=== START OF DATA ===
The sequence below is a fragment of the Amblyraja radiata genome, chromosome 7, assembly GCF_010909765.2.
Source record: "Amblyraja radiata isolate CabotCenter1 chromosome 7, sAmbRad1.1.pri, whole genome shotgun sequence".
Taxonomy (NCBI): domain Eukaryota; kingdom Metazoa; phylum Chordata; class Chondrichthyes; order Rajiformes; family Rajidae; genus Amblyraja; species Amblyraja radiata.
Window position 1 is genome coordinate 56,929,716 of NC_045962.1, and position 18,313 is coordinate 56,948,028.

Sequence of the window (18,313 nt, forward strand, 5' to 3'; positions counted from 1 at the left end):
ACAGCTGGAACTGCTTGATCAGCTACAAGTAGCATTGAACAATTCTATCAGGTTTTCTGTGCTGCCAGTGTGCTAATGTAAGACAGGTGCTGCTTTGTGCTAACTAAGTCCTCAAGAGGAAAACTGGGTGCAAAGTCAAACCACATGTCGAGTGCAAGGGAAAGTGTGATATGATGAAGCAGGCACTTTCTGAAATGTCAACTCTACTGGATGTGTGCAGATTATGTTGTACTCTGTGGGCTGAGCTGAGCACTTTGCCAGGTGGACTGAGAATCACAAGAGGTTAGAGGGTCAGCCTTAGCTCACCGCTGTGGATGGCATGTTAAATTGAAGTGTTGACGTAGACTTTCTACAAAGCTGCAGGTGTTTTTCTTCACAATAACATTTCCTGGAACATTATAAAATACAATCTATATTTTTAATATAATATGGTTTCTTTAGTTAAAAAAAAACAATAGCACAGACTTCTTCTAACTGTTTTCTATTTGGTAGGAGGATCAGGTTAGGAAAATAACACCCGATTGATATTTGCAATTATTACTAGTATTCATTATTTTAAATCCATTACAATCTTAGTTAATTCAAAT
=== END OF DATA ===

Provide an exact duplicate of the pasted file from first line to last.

The sequence below is a fragment of the Amblyraja radiata genome, chromosome 7, assembly GCF_010909765.2.
Source record: "Amblyraja radiata isolate CabotCenter1 chromosome 7, sAmbRad1.1.pri, whole genome shotgun sequence".
Taxonomy (NCBI): domain Eukaryota; kingdom Metazoa; phylum Chordata; class Chondrichthyes; order Rajiformes; family Rajidae; genus Amblyraja; species Amblyraja radiata.
Window position 1 is genome coordinate 56,929,716 of NC_045962.1, and position 18,313 is coordinate 56,948,028.

Sequence of the window (18,313 nt, forward strand, 5' to 3'; positions counted from 1 at the left end):
ACAGCTGGAACTGCTTGATCAGCTACAAGTAGCATTGAACAATTCTATCAGGTTTTCTGTGCTGCCAGTGTGCTAATGTAAGACAGGTGCTGCTTTGTGCTAACTAAGTCCTCAAGAGGAAAACTGGGTGCAAAGTCAAACCACATGTCGAGTGCAAGGGAAAGTGTGATATGATGAAGCAGGCACTTTCTGAAATGTCAACTCTACTGGATGTGTGCAGATTATGTTGTACTCTGTGGGCTGAGCTGAGCACTTTGCCAGGTGGACTGAGAATCACAAGAGGTTAGAGGGTCAGCCTTAGCTCACCGCTGTGGATGGCATGTTAAATTGAAGTGTTGACGTAGACTTTCTACAAAGCTGCAGGTGTTTTTCTTCACAATAACATTTCCTGGAACATTATAAAATACAATCTATATTTTTAATATAATATGGTTTCTTTAGTTAAAAAAAAACAATAGCACAGACTTCTTCTAACTGTTTTCTATTTGGTAGGAGGATCAGGTTAGGAAAATAACACCCGATTGATATTTGCAATTATTACTAGTATTCATTATTTTAAATCCATTACAATCTTAGTTAATTCAAAT